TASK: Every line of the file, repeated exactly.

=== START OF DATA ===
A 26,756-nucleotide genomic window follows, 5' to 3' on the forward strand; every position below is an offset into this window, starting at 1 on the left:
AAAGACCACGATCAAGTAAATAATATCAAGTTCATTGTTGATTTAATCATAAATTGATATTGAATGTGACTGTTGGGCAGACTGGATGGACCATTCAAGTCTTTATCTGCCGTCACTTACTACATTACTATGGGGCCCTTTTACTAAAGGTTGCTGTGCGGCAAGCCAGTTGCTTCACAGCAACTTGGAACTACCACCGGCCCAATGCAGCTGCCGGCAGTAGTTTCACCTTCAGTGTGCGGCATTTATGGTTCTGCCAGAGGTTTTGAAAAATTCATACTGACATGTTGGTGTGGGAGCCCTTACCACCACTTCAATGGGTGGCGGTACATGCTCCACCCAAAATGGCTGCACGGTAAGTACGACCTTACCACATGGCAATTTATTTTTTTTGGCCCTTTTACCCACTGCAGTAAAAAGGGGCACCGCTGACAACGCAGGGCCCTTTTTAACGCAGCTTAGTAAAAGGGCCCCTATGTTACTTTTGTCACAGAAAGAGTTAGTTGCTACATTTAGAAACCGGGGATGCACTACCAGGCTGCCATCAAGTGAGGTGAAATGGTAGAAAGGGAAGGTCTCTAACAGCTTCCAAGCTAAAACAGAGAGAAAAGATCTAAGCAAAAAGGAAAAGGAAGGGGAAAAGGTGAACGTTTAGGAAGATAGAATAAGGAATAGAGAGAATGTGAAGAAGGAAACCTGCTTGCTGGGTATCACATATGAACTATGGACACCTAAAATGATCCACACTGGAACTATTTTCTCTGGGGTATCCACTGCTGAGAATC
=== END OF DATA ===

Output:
A 26,756-nucleotide genomic window follows, 5' to 3' on the forward strand; every position below is an offset into this window, starting at 1 on the left:
AAAGACCACGATCAAGTAAATAATATCAAGTTCATTGTTGATTTAATCATAAATTGATATTGAATGTGACTGTTGGGCAGACTGGATGGACCATTCAAGTCTTTATCTGCCGTCACTTACTACATTACTATGGGGCCCTTTTACTAAAGGTTGCTGTGCGGCAAGCCAGTTGCTTCACAGCAACTTGGAACTACCACCGGCCCAATGCAGCTGCCGGCAGTAGTTTCACCTTCAGTGTGCGGCATTTATGGTTCTGCCAGAGGTTTTGAAAAATTCATACTGACATGTTGGTGTGGGAGCCCTTACCACCACTTCAATGGGTGGCGGTACATGCTCCACCCAAAATGGCTGCACGGTAAGTACGACCTTACCACATGGCAATTTATTTTTTTTGGCCCTTTTACCCACTGCAGTAAAAAGGGGCACCGCTGACAACGCAGGGCCCTTTTTAACGCAGCTTAGTAAAAGGGCCCCTATGTTACTTTTGTCACAGAAAGAGTTAGTTGCTACATTTAGAAACCGGGGATGCACTACCAGGCTGCCATCAAGTGAGGTGAAATGGTAGAAAGGGAAGGTCTCTAACAGCTTCCAAGCTAAAACAGAGAGAAAAGATCTAAGCAAAAAGGAAAAGGAAGGGGAAAAGGTGAACGTTTAGGAAGATAGAATAAGGAATAGAGAGAATGTGAAGAAGGAAACCTGCTTGCTGGGTATCACATATGAACTATGGACACCTAAAATGATCCACACTGGAACTATTTTCTCTGGGGTATCCACTGCTGAGAATC